Accessibility navigation

The impact of COVID-19 (Coronavirus) on children and young people with Down Syndrome in the UK

Pagnamenta, E. ORCID:, Hodgkinson, P., Davidson, R. and Joffe, V. L. (2023) The impact of COVID-19 (Coronavirus) on children and young people with Down Syndrome in the UK. Frontiers in Psychology. ISSN 1664-1078 (In Press)

[img] Text - Accepted Version
· Restricted to Repository staff only
· The Copyright of this document has not been checked yet. This may affect its availability.


It is advisable to refer to the publisher's version if you intend to cite from this work. See Guidance on citing.


The COVID-19 pandemic had a profound impact across the globe. Evidence suggests children with Special Educational Needs and Disabilities and their families experienced impacts on well-being and disruptions in support from education and health services. This study investigated the impact of measures associated with the COVID-19 pandemic on children and young people (CYP) with Down syndrome in the UK, specifically changes in speech, language and communication abilities, behaviour, social, emotional and mental health and access to education and healthcare services. 46 parents/carers of CYP with Down Syndrome (aged 2-25 years) completed an online survey between June and September 2020. Parents/carers frequently reported deterioration in speech, language and communication, literacy and attention skills since the onset of the pandemic. Deterioration in social and emotional wellbeing and behaviour, including greater reliance on adults were also reported for some CYP with Down syndrome. Parents reported challenges with home-schooling and reductions in support from education and community services. Preferences for support during COVID-19 were for professional support or from other parents. These findings have implications for the support that is now needed for CYP with Down syndrome and their families and for periods of social restrictions in the future.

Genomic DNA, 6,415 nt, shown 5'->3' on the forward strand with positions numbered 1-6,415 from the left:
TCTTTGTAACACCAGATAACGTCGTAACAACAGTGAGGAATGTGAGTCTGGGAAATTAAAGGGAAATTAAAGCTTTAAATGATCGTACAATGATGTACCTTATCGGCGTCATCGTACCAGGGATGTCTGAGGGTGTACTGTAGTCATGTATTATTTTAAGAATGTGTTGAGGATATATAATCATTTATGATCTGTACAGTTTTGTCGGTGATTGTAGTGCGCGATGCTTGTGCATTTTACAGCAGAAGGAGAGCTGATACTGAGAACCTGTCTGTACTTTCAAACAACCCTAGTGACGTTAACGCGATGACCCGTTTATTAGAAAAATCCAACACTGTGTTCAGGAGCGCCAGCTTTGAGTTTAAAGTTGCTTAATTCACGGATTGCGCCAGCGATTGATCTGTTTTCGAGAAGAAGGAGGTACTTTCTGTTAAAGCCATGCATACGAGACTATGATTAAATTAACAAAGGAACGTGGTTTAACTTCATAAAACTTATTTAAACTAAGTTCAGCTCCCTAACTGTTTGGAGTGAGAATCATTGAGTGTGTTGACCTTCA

Item Type:Article
Divisions:Life Sciences > School of Psychology and Clinical Language Sciences > Department of Clinical Language Sciences
ID Code:111856
Publisher:Frontiers Media

University Staff: Request a correction | Centaur Editors: Update this record

Page navigation